2. A mental health patient was left paralysed after diving off a quad roof. The NHS Trust was aware that the roof was regularly accessed by patients, and the patient himself had accessed it prior to this incident, yet no risk assessment was undertaken nor steps taken to reduce the risks. The Trust admitted breaching s.3(1) HSAWA and in October 2014, they were fined £20,000 and ordered to pay costs of £6,864.
  3. An 85 year old gentleman living at home was identified as being at risk of falls and was admitted to a care home. The patient fell in his room and became trapped between a wardrobe and radiator sustaining serious burns from which he later died. A prosecution was brought under s 3(1) of the HSAWA that the company had failed to assess the risks in his room and take appropriate action to control and manage them. This was a foreseeable and preventable fatal incident and the company had failed to heed HSE published guidance. The company was fined £100,000 and ordered to pay £35,000 in costs in January of this year.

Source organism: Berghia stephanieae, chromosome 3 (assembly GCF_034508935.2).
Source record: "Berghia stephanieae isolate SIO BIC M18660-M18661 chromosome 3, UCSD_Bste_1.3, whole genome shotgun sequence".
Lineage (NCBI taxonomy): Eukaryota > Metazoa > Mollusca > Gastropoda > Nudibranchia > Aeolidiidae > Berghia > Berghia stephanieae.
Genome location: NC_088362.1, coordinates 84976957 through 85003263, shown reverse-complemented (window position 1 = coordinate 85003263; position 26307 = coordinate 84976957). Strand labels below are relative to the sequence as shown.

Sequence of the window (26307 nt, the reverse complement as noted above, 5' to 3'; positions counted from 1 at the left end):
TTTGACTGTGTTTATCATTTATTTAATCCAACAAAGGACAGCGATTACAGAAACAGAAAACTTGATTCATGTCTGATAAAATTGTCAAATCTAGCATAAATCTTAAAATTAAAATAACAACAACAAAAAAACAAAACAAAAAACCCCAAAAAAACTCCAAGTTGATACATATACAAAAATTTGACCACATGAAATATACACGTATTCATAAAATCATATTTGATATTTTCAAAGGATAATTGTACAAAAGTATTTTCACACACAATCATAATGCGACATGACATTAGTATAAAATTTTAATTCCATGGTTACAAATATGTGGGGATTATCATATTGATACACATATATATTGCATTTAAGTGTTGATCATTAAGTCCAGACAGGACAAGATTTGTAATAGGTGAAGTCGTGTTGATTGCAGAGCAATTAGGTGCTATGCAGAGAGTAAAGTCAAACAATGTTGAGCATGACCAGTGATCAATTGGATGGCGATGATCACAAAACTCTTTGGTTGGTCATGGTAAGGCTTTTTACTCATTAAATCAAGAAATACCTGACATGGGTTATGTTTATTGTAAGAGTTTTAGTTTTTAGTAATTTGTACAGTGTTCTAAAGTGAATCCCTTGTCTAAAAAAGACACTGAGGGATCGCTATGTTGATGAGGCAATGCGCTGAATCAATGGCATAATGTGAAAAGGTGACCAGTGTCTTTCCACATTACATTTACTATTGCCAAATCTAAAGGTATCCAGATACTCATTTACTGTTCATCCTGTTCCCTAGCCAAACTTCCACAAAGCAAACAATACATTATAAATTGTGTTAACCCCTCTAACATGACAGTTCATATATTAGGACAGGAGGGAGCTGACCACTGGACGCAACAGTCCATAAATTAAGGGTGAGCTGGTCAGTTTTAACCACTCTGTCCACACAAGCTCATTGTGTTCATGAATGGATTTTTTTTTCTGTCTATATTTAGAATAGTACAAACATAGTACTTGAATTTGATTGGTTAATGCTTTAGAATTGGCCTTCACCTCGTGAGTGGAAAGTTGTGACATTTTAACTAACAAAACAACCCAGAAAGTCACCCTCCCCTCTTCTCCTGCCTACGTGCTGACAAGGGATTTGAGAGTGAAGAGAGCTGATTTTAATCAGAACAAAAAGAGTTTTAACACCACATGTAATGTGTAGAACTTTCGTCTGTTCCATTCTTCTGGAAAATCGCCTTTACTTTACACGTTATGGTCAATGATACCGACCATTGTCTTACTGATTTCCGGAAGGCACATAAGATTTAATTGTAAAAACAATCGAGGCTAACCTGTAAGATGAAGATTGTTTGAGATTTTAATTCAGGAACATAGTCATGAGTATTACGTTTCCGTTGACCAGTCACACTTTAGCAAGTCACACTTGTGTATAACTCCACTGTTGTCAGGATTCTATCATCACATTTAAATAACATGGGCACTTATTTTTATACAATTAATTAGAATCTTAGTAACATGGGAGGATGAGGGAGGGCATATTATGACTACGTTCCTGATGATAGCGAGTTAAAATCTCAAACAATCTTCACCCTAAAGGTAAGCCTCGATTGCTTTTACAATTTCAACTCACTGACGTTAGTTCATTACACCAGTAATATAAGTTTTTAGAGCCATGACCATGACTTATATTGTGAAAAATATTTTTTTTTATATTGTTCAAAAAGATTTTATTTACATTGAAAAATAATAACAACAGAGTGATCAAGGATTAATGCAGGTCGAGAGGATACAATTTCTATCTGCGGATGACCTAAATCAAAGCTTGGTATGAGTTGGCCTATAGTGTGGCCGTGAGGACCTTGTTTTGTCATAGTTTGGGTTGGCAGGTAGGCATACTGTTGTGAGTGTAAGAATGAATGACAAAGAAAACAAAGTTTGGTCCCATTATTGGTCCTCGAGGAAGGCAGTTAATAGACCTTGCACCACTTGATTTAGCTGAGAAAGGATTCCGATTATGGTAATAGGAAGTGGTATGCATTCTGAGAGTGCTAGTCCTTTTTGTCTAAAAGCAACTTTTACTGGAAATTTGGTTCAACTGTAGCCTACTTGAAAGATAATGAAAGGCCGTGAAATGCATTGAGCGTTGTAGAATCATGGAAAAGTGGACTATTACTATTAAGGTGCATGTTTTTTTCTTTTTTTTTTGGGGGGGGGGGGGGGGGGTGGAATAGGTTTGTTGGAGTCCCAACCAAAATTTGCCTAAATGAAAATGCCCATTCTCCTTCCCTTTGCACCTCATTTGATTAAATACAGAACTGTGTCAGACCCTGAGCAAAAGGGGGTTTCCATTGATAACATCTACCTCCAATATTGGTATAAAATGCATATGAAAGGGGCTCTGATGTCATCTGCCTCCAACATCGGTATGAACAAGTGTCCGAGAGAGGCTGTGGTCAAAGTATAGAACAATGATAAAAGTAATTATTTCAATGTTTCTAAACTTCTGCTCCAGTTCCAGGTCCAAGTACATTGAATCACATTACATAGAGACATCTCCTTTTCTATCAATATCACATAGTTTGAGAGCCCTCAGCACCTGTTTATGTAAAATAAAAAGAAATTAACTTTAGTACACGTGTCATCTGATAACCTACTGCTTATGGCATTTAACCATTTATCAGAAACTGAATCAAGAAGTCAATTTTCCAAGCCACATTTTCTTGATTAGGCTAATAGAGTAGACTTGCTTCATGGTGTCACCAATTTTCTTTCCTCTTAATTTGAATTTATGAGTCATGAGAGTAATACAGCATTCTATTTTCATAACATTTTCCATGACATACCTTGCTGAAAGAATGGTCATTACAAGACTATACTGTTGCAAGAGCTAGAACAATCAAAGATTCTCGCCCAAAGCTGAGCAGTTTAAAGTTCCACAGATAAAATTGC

What should you do?

There are several steps that should be taken to reduce the risks within your organisation and reduce the potential for a prosecution:-

  1. As an employer, you must appoint someone competent to help you meet your health and safety duties. A competent person is someone with the necessary skills, knowledge and experience to manage health and safety. Ensure you have an appropriate person in place and that they have the necessary training to ensure that the organisation complies with its duties.
  2. Ensure you have an appropriate health and safety policy in place which details how you will manage health and safety. This should detail who does what, when and how. It is important that staff and others are aware of this, know who to contact with any health and safety concerns and are alert to any potential risks.